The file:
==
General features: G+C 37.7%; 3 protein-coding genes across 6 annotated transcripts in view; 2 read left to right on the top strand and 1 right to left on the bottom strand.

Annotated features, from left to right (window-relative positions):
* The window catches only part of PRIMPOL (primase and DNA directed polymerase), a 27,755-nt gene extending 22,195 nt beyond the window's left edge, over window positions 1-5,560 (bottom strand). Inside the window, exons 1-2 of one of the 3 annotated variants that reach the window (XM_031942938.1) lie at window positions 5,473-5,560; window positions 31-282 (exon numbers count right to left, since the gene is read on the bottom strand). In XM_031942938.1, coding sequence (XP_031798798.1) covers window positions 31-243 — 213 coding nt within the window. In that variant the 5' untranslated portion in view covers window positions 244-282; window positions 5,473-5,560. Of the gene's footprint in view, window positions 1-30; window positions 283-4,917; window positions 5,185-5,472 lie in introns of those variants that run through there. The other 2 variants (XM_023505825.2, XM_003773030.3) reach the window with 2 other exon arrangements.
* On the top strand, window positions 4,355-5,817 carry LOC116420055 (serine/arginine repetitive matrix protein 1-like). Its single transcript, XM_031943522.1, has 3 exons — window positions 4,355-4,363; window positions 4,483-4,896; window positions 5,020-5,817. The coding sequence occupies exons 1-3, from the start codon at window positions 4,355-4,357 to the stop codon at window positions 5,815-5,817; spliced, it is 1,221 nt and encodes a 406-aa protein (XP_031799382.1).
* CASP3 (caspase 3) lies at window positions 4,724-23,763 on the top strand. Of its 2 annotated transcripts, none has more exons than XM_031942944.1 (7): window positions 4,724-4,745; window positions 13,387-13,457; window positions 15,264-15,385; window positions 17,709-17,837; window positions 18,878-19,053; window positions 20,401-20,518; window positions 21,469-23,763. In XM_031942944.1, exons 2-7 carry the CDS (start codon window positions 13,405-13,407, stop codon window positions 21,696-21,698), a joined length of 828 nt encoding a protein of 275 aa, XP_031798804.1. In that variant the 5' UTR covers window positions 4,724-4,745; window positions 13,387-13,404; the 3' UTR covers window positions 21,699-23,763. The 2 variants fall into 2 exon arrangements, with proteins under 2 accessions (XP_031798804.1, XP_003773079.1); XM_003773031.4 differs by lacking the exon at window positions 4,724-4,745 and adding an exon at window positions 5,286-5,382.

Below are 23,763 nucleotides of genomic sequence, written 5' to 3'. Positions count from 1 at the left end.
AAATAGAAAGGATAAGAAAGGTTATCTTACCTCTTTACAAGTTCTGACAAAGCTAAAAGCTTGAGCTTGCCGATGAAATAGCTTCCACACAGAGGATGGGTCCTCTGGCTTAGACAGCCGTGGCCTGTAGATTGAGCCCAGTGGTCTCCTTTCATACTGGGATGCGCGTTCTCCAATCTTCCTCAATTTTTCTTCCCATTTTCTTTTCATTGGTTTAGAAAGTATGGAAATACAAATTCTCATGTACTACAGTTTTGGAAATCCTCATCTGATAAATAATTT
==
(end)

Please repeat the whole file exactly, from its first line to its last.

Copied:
General features: G+C 37.7%; 3 protein-coding genes across 6 annotated transcripts in view; 2 read left to right on the top strand and 1 right to left on the bottom strand.

Annotated features, from left to right (window-relative positions):
* The window catches only part of PRIMPOL (primase and DNA directed polymerase), a 27,755-nt gene extending 22,195 nt beyond the window's left edge, over window positions 1-5,560 (bottom strand). Inside the window, exons 1-2 of one of the 3 annotated variants that reach the window (XM_031942938.1) lie at window positions 5,473-5,560; window positions 31-282 (exon numbers count right to left, since the gene is read on the bottom strand). In XM_031942938.1, coding sequence (XP_031798798.1) covers window positions 31-243 — 213 coding nt within the window. In that variant the 5' untranslated portion in view covers window positions 244-282; window positions 5,473-5,560. Of the gene's footprint in view, window positions 1-30; window positions 283-4,917; window positions 5,185-5,472 lie in introns of those variants that run through there. The other 2 variants (XM_023505825.2, XM_003773030.3) reach the window with 2 other exon arrangements.
* On the top strand, window positions 4,355-5,817 carry LOC116420055 (serine/arginine repetitive matrix protein 1-like). Its single transcript, XM_031943522.1, has 3 exons — window positions 4,355-4,363; window positions 4,483-4,896; window positions 5,020-5,817. The coding sequence occupies exons 1-3, from the start codon at window positions 4,355-4,357 to the stop codon at window positions 5,815-5,817; spliced, it is 1,221 nt and encodes a 406-aa protein (XP_031799382.1).
* CASP3 (caspase 3) lies at window positions 4,724-23,763 on the top strand. Of its 2 annotated transcripts, none has more exons than XM_031942944.1 (7): window positions 4,724-4,745; window positions 13,387-13,457; window positions 15,264-15,385; window positions 17,709-17,837; window positions 18,878-19,053; window positions 20,401-20,518; window positions 21,469-23,763. In XM_031942944.1, exons 2-7 carry the CDS (start codon window positions 13,405-13,407, stop codon window positions 21,696-21,698), a joined length of 828 nt encoding a protein of 275 aa, XP_031798804.1. In that variant the 5' UTR covers window positions 4,724-4,745; window positions 13,387-13,404; the 3' UTR covers window positions 21,699-23,763. The 2 variants fall into 2 exon arrangements, with proteins under 2 accessions (XP_031798804.1, XP_003773079.1); XM_003773031.4 differs by lacking the exon at window positions 4,724-4,745 and adding an exon at window positions 5,286-5,382.

Below are 23,763 nucleotides of genomic sequence, written 5' to 3'. Positions count from 1 at the left end.
AAATAGAAAGGATAAGAAAGGTTATCTTACCTCTTTACAAGTTCTGACAAAGCTAAAAGCTTGAGCTTGCCGATGAAATAGCTTCCACACAGAGGATGGGTCCTCTGGCTTAGACAGCCGTGGCCTGTAGATTGAGCCCAGTGGTCTCCTTTCATACTGGGATGCGCGTTCTCCAATCTTCCTCAATTTTTCTTCCCATTTTCTTTTCATTGGTTTAGAAAGTATGGAAATACAAATTCTCATGTACTACAGTTTTGGAAATCCTCATCTGATAAATAATTT